The standards come into effect on September 1 and aim to ensure the conveyancing and valuation processes determine the true value of the property, reducing risk for borrowers and lenders.
Some lenders are concerned that current processes do not always capture discounts and other incentives that buyers may be able to negotiate with developers when buying newly built property. As a result, lenders could unintentionally offer a mortgage based on a valuation of a property that is higher than the true price paid for it.
From September, lenders will require builders or developers of any newly built, converted or renovated property to complete a new disclosure of incentives’ form. This will be reinforced in the CML’s lenders’ handbook.
The Royal Institution of Chartered Surveyors will be amending its guidance to members to support the new requirements.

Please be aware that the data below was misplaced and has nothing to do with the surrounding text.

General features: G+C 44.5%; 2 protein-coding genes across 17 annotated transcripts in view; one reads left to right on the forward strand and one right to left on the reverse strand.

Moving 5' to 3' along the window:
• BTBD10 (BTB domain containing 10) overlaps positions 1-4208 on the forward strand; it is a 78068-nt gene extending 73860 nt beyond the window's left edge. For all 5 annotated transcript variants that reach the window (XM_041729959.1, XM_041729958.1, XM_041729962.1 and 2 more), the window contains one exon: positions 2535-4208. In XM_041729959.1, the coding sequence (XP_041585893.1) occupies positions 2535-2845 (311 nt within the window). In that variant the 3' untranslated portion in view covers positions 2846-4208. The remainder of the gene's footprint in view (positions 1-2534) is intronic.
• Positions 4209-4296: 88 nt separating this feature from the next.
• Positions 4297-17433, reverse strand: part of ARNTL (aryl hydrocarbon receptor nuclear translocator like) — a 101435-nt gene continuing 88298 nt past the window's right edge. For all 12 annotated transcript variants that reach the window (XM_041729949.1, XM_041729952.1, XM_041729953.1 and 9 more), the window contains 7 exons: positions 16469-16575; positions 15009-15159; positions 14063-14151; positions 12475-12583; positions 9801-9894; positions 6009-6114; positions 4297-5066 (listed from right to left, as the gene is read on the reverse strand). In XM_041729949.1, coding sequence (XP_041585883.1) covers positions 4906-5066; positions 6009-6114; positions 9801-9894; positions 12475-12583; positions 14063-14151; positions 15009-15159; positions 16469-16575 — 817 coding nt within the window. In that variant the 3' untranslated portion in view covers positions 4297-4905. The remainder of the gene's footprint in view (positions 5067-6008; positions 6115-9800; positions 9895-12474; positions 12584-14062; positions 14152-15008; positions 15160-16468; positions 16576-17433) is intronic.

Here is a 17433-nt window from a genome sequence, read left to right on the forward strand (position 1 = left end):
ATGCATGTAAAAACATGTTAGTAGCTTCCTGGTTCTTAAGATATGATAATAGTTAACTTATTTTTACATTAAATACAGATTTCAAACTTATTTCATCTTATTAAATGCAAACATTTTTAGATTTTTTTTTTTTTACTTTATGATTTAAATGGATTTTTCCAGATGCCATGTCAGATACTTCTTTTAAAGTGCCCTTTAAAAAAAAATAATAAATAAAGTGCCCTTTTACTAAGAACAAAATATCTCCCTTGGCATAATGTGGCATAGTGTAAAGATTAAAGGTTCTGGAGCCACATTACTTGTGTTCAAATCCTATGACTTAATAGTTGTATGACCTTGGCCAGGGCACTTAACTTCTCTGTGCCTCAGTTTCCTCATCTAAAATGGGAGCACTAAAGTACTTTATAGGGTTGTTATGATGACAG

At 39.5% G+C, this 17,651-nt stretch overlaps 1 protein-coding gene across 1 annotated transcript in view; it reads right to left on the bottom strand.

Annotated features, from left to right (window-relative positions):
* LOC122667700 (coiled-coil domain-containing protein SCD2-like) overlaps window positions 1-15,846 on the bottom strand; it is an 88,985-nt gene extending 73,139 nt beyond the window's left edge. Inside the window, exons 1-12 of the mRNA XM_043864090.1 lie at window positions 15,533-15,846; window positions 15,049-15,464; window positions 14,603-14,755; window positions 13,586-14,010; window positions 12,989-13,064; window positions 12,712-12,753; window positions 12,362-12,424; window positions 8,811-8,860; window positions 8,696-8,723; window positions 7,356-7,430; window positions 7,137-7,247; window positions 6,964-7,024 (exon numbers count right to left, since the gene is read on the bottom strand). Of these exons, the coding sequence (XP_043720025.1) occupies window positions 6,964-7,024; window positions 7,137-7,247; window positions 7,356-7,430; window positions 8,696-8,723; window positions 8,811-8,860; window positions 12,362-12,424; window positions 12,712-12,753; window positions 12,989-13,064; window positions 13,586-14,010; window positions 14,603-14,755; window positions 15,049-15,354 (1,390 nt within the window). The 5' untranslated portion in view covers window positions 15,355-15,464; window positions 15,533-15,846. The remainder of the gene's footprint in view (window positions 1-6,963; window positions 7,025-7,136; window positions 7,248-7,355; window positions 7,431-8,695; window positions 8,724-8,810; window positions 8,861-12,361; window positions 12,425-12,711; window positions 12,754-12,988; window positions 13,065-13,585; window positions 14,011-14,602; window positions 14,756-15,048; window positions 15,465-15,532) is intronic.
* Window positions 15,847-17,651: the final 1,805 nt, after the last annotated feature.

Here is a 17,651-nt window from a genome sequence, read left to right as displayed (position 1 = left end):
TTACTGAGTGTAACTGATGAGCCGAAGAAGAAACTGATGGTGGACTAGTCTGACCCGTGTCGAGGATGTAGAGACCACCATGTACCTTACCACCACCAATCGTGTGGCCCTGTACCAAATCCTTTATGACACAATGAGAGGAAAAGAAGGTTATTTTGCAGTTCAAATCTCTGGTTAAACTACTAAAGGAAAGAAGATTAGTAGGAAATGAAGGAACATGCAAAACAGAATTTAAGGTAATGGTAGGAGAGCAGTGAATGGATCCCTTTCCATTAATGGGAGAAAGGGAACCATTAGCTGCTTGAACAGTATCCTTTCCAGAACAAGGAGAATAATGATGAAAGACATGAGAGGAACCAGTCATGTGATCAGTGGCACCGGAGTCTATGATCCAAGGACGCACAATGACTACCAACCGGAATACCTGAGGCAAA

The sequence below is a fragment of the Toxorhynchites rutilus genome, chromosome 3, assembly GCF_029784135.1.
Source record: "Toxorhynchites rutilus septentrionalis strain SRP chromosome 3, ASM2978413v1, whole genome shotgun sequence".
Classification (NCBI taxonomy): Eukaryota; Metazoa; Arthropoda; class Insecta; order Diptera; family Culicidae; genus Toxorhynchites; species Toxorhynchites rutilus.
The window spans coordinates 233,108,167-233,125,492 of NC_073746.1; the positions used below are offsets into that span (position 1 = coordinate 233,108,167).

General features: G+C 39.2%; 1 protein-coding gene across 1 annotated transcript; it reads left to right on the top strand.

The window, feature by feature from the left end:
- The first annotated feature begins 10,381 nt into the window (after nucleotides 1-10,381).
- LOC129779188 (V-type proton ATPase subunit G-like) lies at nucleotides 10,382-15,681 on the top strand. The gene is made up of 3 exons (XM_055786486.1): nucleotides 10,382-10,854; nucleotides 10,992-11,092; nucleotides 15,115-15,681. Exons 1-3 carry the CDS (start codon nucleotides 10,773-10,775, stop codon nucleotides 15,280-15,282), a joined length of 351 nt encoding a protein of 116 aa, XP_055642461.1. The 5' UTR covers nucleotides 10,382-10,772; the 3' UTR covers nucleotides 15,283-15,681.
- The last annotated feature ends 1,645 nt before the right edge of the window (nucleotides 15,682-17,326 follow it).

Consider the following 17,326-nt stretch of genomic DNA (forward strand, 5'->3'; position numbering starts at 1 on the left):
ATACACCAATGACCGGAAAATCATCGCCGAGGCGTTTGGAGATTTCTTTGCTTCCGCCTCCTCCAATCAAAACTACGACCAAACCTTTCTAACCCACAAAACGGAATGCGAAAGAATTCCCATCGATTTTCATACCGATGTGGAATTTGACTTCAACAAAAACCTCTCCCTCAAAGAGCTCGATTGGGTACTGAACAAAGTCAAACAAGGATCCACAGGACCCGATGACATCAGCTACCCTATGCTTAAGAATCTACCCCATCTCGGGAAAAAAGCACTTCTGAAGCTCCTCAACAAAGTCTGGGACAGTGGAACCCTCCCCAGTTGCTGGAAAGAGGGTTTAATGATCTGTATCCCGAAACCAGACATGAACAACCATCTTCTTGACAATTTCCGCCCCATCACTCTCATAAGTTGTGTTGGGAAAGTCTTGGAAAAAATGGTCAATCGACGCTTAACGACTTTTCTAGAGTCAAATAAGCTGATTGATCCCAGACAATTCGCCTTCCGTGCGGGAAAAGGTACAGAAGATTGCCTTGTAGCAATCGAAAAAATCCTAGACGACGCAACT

The Home Builders’ Federation and Homes for Scotland have recently added to their own codes of conduct to encourage greater transparency about discounts and other incentives and major builders are taking their own steps to address the issue.
CML director general Michael Coogan says: “We are introducing these measures to help sustain confidence in the market for newly built property. Lenders need to know about discounts and other incentives so they can be sure that the decision to offer a mortgage is based on a reliable valuation of the property. The new measures will provide additional security and safeguards for borrowers, as well as lenders.”
In a joint statement, the Home Builders Federation and Homes for Scotland say: “These initiatives will ensure that housing developers maintain the confidence of mortgage lenders and help with the process of buying a new home.”